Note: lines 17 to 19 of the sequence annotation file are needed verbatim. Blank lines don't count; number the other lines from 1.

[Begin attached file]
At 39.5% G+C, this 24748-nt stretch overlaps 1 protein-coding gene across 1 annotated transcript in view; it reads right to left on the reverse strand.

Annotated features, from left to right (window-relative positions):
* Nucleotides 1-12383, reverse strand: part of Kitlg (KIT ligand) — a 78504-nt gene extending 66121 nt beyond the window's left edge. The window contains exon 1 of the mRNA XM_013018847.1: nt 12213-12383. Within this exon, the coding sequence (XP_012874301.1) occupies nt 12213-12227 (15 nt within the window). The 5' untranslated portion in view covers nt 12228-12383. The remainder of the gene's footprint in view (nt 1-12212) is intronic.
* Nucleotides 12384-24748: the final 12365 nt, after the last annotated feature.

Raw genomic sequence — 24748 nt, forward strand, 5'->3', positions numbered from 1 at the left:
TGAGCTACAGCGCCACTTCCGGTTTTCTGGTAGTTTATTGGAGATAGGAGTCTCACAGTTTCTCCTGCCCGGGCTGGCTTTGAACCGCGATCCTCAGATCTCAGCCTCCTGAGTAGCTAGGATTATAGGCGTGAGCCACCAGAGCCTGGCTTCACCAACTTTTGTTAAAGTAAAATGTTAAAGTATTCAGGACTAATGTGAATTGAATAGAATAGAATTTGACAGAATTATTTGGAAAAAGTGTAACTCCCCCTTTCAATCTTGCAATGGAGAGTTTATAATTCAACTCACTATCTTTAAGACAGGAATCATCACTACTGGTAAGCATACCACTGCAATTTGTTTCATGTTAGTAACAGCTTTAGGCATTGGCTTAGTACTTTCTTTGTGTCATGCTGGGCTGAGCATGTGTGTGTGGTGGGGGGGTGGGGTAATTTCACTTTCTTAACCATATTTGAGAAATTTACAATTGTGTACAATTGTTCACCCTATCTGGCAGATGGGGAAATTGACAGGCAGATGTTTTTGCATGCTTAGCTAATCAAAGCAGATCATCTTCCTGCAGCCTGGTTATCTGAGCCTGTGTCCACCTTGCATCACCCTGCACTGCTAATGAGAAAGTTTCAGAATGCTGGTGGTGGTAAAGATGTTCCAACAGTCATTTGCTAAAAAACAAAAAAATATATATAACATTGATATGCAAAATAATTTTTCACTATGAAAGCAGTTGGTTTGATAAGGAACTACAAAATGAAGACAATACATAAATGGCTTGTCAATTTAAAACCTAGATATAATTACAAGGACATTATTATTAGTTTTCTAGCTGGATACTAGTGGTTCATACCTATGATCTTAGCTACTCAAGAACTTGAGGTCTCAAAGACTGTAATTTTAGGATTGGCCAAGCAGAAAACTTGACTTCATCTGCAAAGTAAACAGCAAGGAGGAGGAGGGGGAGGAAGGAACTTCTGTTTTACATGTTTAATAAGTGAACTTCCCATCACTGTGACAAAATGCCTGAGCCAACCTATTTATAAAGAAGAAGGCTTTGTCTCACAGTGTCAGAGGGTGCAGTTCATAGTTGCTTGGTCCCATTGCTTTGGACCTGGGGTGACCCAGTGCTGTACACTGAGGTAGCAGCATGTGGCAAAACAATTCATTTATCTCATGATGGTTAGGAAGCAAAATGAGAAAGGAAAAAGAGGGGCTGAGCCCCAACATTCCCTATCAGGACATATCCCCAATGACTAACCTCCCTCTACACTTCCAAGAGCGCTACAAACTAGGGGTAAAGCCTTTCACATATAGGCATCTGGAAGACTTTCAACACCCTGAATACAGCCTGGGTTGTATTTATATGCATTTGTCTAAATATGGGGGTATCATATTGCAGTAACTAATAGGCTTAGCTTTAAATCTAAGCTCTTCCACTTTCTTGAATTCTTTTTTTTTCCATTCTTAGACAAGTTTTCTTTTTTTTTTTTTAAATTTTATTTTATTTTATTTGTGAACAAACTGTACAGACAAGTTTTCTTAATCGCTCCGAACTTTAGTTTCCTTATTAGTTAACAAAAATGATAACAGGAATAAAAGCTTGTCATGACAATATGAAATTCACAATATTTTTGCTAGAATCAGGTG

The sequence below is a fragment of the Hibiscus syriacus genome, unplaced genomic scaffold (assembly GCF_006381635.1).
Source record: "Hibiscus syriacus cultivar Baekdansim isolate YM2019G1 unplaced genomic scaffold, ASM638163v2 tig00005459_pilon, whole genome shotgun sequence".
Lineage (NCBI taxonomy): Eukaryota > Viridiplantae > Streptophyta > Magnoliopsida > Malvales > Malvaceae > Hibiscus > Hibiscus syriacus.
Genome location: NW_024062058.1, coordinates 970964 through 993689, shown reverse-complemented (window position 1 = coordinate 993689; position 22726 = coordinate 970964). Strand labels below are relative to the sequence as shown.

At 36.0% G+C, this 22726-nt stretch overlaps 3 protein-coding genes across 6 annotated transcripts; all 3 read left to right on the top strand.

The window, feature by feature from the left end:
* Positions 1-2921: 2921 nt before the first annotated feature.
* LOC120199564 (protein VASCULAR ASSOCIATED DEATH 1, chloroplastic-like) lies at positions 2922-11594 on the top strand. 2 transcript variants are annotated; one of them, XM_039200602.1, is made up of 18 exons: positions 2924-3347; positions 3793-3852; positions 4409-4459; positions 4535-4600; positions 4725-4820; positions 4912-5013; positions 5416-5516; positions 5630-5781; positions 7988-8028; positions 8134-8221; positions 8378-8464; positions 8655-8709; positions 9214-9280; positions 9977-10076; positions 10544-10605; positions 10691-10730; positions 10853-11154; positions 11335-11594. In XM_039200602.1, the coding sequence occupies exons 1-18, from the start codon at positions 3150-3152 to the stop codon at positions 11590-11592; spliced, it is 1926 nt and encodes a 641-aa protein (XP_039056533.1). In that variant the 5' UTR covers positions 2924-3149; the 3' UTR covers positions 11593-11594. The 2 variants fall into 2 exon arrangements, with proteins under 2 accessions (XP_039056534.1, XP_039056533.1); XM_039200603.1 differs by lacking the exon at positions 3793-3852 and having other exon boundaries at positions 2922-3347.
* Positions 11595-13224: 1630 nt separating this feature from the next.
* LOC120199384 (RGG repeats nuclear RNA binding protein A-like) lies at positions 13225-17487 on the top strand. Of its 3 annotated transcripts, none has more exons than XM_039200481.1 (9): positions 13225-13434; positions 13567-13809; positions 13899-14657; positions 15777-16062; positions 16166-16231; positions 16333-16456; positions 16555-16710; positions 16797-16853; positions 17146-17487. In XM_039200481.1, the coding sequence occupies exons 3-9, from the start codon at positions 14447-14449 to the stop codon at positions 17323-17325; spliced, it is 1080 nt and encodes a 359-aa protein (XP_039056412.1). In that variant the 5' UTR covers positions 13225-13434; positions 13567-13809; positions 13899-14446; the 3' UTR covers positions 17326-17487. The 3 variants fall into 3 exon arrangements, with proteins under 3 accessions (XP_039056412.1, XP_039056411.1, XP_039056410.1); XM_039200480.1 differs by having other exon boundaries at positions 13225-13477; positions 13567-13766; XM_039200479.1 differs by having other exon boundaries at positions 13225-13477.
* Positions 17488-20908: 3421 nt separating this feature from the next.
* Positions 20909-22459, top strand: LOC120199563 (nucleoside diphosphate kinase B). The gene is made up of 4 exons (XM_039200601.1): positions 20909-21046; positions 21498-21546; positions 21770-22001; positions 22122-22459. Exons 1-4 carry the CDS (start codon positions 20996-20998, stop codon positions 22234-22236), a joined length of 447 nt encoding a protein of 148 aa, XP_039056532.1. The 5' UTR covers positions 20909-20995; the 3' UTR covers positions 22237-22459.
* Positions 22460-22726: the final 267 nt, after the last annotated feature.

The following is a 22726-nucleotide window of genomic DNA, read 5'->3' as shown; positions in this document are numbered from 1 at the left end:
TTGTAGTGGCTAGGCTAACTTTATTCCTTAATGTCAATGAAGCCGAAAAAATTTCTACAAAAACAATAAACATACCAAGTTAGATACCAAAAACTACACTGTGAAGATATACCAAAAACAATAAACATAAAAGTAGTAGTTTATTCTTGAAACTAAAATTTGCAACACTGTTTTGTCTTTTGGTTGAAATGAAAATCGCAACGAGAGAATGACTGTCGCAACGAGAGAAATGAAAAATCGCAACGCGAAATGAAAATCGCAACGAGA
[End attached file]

* Positions 17488-20908: 3421 nt separating this feature from the next.
* Positions 20909-22459, top strand: LOC120199563 (nucleoside diphosphate kinase B). The gene is made up of 4 exons (XM_039200601.1): positions 20909-21046; positions 21498-21546; positions 21770-22001; positions 22122-22459. Exons 1-4 carry the CDS (start codon positions 20996-20998, stop codon positions 22234-22236), a joined length of 447 nt encoding a protein of 148 aa, XP_039056532.1. The 5' UTR covers positions 20909-20995; the 3' UTR covers positions 22237-22459.
* Positions 22460-22726: the final 267 nt, after the last annotated feature.